Being Online (Revision 4)
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Delivery Mode: Individualized study online
Area of Study: Social Science
Precluded Course: (CMNS 421 may not be taken for credit by students who have obtained credit for HSRV 422).
CMNS 421 has a Challenge for Credit option.
Welcome to Communication Studies 421: Being Online, a three-credit senior-level course that focuses on how people communicate on the Internet. The course is organized to lead in concentric circles outward from the self. It begins with an exploration of the intrapersonal—how people construct and represent themselves on the Internet—then moves to the interpersonal—how people relate to one another and form communities on the Internet. It ends by examining the transpersonal—how people use the Internet for spiritual purposes. The course relies on recent research to explore issues and concerns about this relatively new medium of technology. Questions about ethics on the Web, about the gendered use of technology, about Web addiction, and about the changing nature of work and play are among those considered in this exploration into the complex relations between human beings and communication technology.
CMNS 421 — Being Online consists of two sections and four units:
- Unit 1 — Implications for “Being Online”: The Internet Then, Now and in the Future
- Unit 2 — The Self Online: Am I My Own Avatar?
- Unit 3 — Romance Online: From Meeting to Breaking Up
- Unit 4 — Developmental Perspectives: Children, Parents, and the Elderly
- Unit 5 — Deviance and Pathology: From Addiction to Bullying
- Unit 6 — Therapy and Health: Psychotherapy Online and Self-Diagnosis
- Unit 7 — Online Communities: Fans, Gaming, Support Groups
- Unit 8 — Work, Business, and Marketing Online: Effects of Social Media
- Unit 9 — The Politics of Information: Leaks, Censorship, and Privacy in the Digital Age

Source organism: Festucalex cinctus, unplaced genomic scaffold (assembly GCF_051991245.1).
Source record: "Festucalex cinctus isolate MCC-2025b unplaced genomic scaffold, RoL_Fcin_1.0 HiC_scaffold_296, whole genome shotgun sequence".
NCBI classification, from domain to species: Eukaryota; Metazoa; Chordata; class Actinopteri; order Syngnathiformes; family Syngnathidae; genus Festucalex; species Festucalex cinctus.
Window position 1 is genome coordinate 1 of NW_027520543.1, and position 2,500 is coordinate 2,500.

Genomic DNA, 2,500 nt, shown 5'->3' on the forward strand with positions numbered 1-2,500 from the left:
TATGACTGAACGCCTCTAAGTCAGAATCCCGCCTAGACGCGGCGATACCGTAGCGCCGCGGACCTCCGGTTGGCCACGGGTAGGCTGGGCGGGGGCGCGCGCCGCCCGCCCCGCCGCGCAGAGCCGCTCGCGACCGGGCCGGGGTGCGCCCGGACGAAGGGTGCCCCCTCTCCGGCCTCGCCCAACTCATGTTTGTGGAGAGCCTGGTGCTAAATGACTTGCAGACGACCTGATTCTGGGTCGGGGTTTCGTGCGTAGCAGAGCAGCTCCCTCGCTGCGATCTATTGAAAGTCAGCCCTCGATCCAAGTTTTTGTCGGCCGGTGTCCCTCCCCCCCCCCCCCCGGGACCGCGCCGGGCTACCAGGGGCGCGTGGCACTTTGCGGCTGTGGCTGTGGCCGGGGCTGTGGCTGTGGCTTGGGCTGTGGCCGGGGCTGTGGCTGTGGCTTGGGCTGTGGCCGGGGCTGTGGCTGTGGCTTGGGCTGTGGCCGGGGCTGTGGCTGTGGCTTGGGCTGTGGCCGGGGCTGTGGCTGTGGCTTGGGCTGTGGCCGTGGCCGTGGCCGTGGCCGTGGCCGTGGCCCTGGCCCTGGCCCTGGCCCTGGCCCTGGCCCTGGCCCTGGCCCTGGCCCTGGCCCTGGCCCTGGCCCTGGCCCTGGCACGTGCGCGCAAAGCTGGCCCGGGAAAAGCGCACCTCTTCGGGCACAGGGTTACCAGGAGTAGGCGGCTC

- Unit 10 — Death of the Information Expert?
To receive credit for CMNS 421, you must complete all of the assignments, achieve a minimum mark of 50 percent for the final examination, and obtain a course composite grade of at least “D” (50 percent).
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The final examination for this course must be taken online with an AU approved exam invigilator at an approved invigilation centre. It is your responsibility to ensure your chosen invigilation centre can accommodate online exams. For a list of invigilators that can accommodate online exams, visit the Exam Invigilation Network.
To learn more about assignments and examinations, please refer to Athabasca University's online Calendar.
Levinson, P. (2013). New New Media. New York, NY: Penguin.
The course materials also include a study guide, course information, and course readings.
The Challenge for Credit process allows students to demonstrate that they have acquired a command of the general subject matter, knowledge, intellectual and/or other skills that would normally be found in a university level course.
Full information for the Challenge for Credit can be found in the Undergraduate Calendar.
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Undergraduate Challenge for Credit Course Registration Form
Athabasca University reserves the right to amend course outlines occasionally and without notice. Courses offered by other delivery methods may vary from their individualized-study counterparts.
Opened in Revision 4, December 18, 2015.
View previous syllabus
Updated May 12 2017 by Student & Academic Services